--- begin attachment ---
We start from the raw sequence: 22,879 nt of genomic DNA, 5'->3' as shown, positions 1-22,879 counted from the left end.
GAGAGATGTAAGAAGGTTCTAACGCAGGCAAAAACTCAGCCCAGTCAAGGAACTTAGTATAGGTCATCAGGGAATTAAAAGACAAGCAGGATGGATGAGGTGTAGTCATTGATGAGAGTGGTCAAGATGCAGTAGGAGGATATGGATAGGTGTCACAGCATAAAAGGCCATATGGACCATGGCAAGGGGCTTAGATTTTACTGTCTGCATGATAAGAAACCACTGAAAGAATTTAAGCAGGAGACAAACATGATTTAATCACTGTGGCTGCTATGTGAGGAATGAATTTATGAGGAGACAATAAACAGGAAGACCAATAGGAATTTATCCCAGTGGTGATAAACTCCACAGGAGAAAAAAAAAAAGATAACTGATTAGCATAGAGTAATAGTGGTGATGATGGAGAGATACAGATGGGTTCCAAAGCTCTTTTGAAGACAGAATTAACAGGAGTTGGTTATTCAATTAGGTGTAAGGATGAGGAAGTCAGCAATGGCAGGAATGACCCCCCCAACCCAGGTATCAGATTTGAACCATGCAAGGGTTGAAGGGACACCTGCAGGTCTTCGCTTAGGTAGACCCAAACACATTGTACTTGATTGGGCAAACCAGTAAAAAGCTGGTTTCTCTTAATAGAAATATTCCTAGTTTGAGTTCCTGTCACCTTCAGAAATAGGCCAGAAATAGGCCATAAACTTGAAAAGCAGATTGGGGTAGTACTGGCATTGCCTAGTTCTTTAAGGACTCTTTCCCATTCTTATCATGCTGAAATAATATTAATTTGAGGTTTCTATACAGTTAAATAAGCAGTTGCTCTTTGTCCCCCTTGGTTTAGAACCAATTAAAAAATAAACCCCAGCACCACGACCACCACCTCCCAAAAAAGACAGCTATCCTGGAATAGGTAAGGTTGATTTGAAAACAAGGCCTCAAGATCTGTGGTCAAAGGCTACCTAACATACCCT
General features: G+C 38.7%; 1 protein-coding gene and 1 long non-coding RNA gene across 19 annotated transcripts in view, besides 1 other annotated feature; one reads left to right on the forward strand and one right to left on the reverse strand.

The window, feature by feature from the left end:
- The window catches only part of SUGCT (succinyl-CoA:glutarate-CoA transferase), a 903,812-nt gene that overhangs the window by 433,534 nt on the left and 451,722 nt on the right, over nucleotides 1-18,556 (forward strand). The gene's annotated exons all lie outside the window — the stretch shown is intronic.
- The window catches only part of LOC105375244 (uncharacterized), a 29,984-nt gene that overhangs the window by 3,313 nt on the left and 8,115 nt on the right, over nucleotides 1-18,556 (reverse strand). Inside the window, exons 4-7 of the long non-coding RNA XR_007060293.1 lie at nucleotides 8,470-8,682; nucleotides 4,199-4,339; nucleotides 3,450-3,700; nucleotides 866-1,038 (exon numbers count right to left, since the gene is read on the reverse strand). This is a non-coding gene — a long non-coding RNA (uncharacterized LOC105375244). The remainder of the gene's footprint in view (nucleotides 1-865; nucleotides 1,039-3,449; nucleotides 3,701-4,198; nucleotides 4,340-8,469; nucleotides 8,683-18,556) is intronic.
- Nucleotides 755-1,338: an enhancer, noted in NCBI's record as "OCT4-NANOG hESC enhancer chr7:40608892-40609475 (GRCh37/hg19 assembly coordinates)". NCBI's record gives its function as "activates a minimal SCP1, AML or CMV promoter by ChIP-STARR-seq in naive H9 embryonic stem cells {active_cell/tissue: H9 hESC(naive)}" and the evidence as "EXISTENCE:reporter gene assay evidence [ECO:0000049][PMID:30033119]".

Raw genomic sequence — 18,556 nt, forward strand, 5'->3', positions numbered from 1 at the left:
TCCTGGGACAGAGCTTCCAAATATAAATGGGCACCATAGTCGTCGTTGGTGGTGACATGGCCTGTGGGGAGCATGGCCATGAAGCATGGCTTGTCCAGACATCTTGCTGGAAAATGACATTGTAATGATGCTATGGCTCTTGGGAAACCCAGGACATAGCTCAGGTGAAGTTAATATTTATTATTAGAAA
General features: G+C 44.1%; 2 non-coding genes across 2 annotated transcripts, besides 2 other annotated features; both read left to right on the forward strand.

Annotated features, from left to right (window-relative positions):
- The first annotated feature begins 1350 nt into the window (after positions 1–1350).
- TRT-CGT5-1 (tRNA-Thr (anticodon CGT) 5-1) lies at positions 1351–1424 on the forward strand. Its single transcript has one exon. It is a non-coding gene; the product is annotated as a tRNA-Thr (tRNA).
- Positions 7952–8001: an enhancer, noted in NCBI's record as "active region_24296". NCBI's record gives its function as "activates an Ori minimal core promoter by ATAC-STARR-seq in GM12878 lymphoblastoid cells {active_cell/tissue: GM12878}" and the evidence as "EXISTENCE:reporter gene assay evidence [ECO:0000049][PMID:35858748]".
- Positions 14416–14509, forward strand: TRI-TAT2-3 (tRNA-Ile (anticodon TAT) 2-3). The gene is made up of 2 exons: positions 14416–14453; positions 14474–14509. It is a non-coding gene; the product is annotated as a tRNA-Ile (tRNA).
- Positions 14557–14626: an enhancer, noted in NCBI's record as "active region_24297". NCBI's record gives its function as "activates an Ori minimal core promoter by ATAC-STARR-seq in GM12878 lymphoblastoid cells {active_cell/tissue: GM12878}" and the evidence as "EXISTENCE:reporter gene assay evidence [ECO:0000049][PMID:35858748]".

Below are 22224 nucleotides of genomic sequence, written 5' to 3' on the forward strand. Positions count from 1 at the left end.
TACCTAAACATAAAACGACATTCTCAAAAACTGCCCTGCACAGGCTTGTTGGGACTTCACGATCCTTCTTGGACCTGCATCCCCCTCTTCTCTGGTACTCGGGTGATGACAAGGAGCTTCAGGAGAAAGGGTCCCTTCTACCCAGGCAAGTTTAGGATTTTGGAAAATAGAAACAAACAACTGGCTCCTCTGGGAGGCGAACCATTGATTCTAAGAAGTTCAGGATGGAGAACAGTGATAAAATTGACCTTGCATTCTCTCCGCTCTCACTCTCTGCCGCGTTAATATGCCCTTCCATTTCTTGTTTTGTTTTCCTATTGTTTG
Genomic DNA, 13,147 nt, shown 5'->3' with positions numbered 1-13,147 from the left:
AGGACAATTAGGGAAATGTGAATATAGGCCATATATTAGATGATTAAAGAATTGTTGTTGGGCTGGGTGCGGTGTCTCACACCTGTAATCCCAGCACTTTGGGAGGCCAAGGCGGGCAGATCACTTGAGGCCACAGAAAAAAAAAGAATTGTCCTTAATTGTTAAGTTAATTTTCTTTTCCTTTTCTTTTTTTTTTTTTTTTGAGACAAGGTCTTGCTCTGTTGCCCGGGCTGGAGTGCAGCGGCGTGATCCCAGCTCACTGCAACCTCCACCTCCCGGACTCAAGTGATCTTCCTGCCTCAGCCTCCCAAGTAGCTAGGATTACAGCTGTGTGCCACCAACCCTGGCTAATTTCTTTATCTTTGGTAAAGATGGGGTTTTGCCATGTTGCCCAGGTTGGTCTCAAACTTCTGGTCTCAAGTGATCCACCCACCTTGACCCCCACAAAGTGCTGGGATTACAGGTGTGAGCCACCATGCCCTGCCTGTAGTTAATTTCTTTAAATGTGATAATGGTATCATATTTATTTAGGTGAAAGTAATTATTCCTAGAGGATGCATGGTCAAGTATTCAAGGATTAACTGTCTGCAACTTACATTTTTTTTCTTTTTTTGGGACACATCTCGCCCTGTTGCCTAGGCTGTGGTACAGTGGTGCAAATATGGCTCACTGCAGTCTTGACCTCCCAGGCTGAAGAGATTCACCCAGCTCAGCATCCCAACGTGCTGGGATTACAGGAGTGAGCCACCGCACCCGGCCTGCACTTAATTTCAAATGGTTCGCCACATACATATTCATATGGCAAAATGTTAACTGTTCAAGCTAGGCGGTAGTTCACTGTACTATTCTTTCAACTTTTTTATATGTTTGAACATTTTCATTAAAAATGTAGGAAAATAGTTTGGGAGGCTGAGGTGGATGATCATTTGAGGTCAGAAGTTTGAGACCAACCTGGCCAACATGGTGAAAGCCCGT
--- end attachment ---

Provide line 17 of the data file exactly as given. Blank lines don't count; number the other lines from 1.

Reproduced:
Below are 22224 nucleotides of genomic sequence, written 5' to 3' on the forward strand. Positions count from 1 at the left end.